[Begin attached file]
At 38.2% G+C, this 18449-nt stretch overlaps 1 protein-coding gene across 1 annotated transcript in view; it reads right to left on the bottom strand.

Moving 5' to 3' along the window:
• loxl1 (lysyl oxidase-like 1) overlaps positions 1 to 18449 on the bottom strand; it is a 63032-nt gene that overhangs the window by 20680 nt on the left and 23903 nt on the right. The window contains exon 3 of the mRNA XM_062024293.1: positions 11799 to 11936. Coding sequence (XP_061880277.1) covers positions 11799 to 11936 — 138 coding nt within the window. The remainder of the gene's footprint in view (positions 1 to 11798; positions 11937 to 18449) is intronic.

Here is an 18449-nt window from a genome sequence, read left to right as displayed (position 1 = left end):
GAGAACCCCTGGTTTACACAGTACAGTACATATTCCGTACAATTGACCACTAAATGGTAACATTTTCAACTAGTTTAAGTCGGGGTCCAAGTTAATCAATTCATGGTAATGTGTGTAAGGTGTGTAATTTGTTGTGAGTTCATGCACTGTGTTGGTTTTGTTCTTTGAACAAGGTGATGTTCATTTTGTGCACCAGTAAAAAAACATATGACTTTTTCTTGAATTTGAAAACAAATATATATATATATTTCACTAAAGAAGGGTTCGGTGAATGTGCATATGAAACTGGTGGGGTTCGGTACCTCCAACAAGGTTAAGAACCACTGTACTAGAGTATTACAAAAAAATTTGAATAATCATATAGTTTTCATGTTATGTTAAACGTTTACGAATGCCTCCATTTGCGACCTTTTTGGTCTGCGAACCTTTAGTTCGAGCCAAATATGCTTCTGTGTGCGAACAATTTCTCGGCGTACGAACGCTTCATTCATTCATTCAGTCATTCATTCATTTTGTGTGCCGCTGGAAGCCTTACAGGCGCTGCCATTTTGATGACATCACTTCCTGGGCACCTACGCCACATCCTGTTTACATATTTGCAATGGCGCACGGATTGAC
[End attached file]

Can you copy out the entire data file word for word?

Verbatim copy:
At 38.2% G+C, this 18449-nt stretch overlaps 1 protein-coding gene across 1 annotated transcript in view; it reads right to left on the bottom strand.

Moving 5' to 3' along the window:
• loxl1 (lysyl oxidase-like 1) overlaps positions 1 to 18449 on the bottom strand; it is a 63032-nt gene that overhangs the window by 20680 nt on the left and 23903 nt on the right. The window contains exon 3 of the mRNA XM_062024293.1: positions 11799 to 11936. Coding sequence (XP_061880277.1) covers positions 11799 to 11936 — 138 coding nt within the window. The remainder of the gene's footprint in view (positions 1 to 11798; positions 11937 to 18449) is intronic.

Here is an 18449-nt window from a genome sequence, read left to right as displayed (position 1 = left end):
GAGAACCCCTGGTTTACACAGTACAGTACATATTCCGTACAATTGACCACTAAATGGTAACATTTTCAACTAGTTTAAGTCGGGGTCCAAGTTAATCAATTCATGGTAATGTGTGTAAGGTGTGTAATTTGTTGTGAGTTCATGCACTGTGTTGGTTTTGTTCTTTGAACAAGGTGATGTTCATTTTGTGCACCAGTAAAAAAACATATGACTTTTTCTTGAATTTGAAAACAAATATATATATATATTTCACTAAAGAAGGGTTCGGTGAATGTGCATATGAAACTGGTGGGGTTCGGTACCTCCAACAAGGTTAAGAACCACTGTACTAGAGTATTACAAAAAAATTTGAATAATCATATAGTTTTCATGTTATGTTAAACGTTTACGAATGCCTCCATTTGCGACCTTTTTGGTCTGCGAACCTTTAGTTCGAGCCAAATATGCTTCTGTGTGCGAACAATTTCTCGGCGTACGAACGCTTCATTCATTCATTCAGTCATTCATTCATTTTGTGTGCCGCTGGAAGCCTTACAGGCGCTGCCATTTTGATGACATCACTTCCTGGGCACCTACGCCACATCCTGTTTACATATTTGCAATGGCGCACGGATTGAC